This hyperfocus on negatives or attributing meaning to random events can lead to self-critical thoughts and noticing flaws in yourself.

Now, if someone acts towards you in a negative way, you may apply the meaning that it’s because you’re overweight, or X, Y or Z thing you don’t like about yourself.

It’s essential to recognise that this is a NORMAL function of the mind.

Our primitive brain evolved to look out for potential threats.

In the past, being rejected or left behind by our tribe posed a risk to our survival. Hence, in modern times, we often care deeply about others’ opinions of us.

While this trait is a natural function of our brain, it’s not always helpful, especially if our behaviours are driven by this survival-focused part of the brain. As explained earlier, these behaviours can undermine progress in weight loss, leading to cravings, coping strategies, and a sense of urgency to achieve the goal due to feelings of unworthiness.

As a reminder here are some of the reasons:

  • Getting cravings to release stress, boredom, negative emotions, or fill a void.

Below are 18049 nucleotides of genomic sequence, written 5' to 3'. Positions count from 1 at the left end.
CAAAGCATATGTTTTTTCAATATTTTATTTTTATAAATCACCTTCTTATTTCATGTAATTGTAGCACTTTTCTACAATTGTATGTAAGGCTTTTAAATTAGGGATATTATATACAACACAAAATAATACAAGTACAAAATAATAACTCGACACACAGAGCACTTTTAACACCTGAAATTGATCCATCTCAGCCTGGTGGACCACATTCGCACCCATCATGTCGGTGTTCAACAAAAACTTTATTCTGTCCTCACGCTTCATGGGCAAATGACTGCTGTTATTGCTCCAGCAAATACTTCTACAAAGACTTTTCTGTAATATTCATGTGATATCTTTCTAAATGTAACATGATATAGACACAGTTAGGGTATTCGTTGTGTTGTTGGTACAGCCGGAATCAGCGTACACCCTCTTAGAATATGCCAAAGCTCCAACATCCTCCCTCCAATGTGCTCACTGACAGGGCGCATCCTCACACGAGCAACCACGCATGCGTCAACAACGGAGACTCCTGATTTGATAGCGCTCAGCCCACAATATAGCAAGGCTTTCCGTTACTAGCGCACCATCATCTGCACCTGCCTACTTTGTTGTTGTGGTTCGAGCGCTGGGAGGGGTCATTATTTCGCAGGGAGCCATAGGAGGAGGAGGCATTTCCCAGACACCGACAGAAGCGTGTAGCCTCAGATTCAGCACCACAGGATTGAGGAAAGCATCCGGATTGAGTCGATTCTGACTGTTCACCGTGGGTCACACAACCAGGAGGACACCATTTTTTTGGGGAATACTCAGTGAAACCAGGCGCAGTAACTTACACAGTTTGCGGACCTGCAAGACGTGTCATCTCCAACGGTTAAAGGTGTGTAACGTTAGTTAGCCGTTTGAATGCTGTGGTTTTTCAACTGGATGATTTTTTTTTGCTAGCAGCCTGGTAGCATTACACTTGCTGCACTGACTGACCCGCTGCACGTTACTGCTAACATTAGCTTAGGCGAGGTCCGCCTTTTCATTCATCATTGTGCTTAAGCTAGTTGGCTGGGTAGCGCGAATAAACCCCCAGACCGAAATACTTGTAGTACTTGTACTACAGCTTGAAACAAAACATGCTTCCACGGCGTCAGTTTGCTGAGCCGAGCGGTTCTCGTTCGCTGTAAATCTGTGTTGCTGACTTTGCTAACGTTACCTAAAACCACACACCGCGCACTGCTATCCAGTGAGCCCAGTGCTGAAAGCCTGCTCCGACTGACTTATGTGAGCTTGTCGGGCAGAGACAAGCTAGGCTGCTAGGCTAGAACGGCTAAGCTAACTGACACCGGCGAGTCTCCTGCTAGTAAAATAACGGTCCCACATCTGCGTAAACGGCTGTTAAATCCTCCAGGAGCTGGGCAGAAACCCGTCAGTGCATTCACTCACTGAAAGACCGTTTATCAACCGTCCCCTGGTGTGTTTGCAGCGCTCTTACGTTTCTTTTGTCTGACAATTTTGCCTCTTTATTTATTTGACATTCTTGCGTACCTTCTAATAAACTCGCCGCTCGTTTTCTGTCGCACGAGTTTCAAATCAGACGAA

• Developing behaviours as coping strategies like excessive exercise or overworking.
  • Developing personality traits to feel accepted like people pleasing, perfectionism or overthinking.
  • The NEED to reach your goal as soon as possible because NOT feeling worthy suggests a survival threat to your primitive brain.

It’s a vicious cycle because then these behaviours often leave you feeling stressed and overwhelmed and seeking release, often through food.

Numerous other behaviours stem from the above pattern as well.

For example, if you’re driven by a survival NEED to reach your goal quickly and then step on the scale only to see no weight loss, it can affect your emotions and actions negatively. Many individuals feel bad about themselves, lose motivation, and then self-sabotage their progress by either: